This page documents how to start using ChromeDriver for testing your website on desktop (Windows/Mac/Linux).
In windows, it’s quite easy to download and specify the path in the program but in MAC we have to keep all the driver in a specific folder and then Selenium will start the execution directly. First step- Download the drivers for MAC Download link http://chromedriver.storage.googleapis.com/index.html?path=2.23/.
You can also read Getting Started with Android or Getting Started with ChromeOS
ChromeDriver is a separate executable that Selenium WebDriver uses to control Chrome. It is maintained by the Chromium team with help from WebDriver contributors. If you are unfamiliar with Selenium WebDriver, you should check out the Selenium site.
Follow these steps to setup your tests for running with ChromeDriver:
- Ensure Chromium/Google Chrome is installed in a recognized location
- Selenium IDE is a Chrome and Firefox plugin which records and plays back user interactions with the browser. Use this to either create simple scripts or assist in exploratory testing. Download latest released version for Chrome or for Firefox or view the Release Notes. Download previous IDE versions here.
- Use this article as a step-by-step guide for setting up the Selenium Grid. Download and Configurations. Download Selenium Standalone Server, Chrome, Safari, and Firefox drivers, then configure your Mac machine to run a Safari test. The following steps explain the process: 1. Download Selenium Server.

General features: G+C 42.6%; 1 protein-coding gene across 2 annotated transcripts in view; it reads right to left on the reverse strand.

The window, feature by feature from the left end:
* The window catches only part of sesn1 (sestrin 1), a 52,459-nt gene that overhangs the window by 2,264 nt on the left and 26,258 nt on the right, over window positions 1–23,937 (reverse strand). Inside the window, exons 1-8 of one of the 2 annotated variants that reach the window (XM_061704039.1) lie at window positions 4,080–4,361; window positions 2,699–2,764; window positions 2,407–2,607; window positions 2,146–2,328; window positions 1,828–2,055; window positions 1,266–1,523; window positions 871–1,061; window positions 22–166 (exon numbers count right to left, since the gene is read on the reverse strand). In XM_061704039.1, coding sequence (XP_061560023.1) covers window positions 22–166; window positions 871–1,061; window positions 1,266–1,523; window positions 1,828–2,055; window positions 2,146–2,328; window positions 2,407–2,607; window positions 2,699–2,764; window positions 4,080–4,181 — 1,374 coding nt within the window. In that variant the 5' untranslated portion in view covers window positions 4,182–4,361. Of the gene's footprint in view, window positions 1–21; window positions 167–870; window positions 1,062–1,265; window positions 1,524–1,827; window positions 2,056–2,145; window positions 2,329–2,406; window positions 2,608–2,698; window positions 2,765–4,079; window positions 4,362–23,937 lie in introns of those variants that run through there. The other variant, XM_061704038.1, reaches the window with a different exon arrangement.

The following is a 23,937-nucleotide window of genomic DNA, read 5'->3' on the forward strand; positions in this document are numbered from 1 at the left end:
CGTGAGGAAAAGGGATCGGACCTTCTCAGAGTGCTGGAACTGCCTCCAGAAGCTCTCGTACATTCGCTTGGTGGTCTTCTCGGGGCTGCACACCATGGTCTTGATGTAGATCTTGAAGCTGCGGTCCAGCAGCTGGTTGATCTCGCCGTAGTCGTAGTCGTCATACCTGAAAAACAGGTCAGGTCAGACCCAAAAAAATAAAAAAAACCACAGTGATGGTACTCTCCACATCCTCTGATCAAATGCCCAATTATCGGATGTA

ChromeDriver expects you to have Chrome installed in the default location for your platform. You can also force ChromeDriver to use a custom location by setting a special capability.
- Download the ChromeDriver binary for your platform under the downloads section of this site
- Help WebDriver find the downloaded ChromeDriver executable
- include the ChromeDriver location in your PATH environment variable
- (Java only) specify its location via the webdriver.chrome.driver system property (see sample below)
- (Python only) include the path to ChromeDriver when instantiating webdriver.Chrome (see sample below)
Controlling ChromeDriver's lifetime
The ChromeDriver class starts the ChromeDriver server process at creation and terminates it when quit is called. This can waste a significant amount of time for large test suites where a ChromeDriver instance is created per test. There are two options to remedy this:
1. Use the ChromeDriverService. This is available for most languages and allows you to start/stop the ChromeDriver server yourself. See here for a Java example (with JUnit 4):
2. Start the ChromeDriver server separately before running your tests, and connect to it using the Remote WebDriver.
Selenium Chromedriver Path
Update Chromedriver Mac
Download Selenium Chromedriver